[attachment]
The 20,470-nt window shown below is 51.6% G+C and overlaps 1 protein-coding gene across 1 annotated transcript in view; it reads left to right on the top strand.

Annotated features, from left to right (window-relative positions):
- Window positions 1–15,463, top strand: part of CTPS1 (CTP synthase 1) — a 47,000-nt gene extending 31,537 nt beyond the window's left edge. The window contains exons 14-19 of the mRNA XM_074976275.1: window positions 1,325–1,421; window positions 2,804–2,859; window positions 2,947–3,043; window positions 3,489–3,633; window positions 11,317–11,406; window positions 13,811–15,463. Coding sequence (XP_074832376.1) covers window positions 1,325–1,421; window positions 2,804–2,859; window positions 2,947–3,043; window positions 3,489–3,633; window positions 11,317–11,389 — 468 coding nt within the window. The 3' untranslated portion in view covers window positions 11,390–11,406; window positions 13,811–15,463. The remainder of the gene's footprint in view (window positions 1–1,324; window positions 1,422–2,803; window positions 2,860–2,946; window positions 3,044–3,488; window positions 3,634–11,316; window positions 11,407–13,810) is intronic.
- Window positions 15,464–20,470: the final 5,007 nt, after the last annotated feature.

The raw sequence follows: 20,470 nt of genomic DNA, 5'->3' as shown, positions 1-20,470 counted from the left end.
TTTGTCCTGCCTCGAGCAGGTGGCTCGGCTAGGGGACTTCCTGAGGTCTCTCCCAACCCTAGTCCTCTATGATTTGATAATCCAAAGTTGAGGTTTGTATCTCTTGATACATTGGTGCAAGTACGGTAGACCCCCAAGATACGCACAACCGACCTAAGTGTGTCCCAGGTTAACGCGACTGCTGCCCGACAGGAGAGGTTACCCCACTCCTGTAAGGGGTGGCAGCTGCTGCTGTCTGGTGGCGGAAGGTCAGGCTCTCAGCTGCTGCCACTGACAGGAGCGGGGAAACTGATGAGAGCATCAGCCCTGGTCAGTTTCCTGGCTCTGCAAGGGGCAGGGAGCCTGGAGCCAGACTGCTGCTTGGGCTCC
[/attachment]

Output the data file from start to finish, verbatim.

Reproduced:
The 20,470-nt window shown below is 51.6% G+C and overlaps 1 protein-coding gene across 1 annotated transcript in view; it reads left to right on the top strand.

Annotated features, from left to right (window-relative positions):
- Window positions 1–15,463, top strand: part of CTPS1 (CTP synthase 1) — a 47,000-nt gene extending 31,537 nt beyond the window's left edge. The window contains exons 14-19 of the mRNA XM_074976275.1: window positions 1,325–1,421; window positions 2,804–2,859; window positions 2,947–3,043; window positions 3,489–3,633; window positions 11,317–11,406; window positions 13,811–15,463. Coding sequence (XP_074832376.1) covers window positions 1,325–1,421; window positions 2,804–2,859; window positions 2,947–3,043; window positions 3,489–3,633; window positions 11,317–11,389 — 468 coding nt within the window. The 3' untranslated portion in view covers window positions 11,390–11,406; window positions 13,811–15,463. The remainder of the gene's footprint in view (window positions 1–1,324; window positions 1,422–2,803; window positions 2,860–2,946; window positions 3,044–3,488; window positions 3,634–11,316; window positions 11,407–13,810) is intronic.
- Window positions 15,464–20,470: the final 5,007 nt, after the last annotated feature.

The raw sequence follows: 20,470 nt of genomic DNA, 5'->3' as shown, positions 1-20,470 counted from the left end.
TTTGTCCTGCCTCGAGCAGGTGGCTCGGCTAGGGGACTTCCTGAGGTCTCTCCCAACCCTAGTCCTCTATGATTTGATAATCCAAAGTTGAGGTTTGTATCTCTTGATACATTGGTGCAAGTACGGTAGACCCCCAAGATACGCACAACCGACCTAAGTGTGTCCCAGGTTAACGCGACTGCTGCCCGACAGGAGAGGTTACCCCACTCCTGTAAGGGGTGGCAGCTGCTGCTGTCTGGTGGCGGAAGGTCAGGCTCTCAGCTGCTGCCACTGACAGGAGCGGGGAAACTGATGAGAGCATCAGCCCTGGTCAGTTTCCTGGCTCTGCAAGGGGCAGGGAGCCTGGAGCCAGACTGCTGCTTGGGCTCC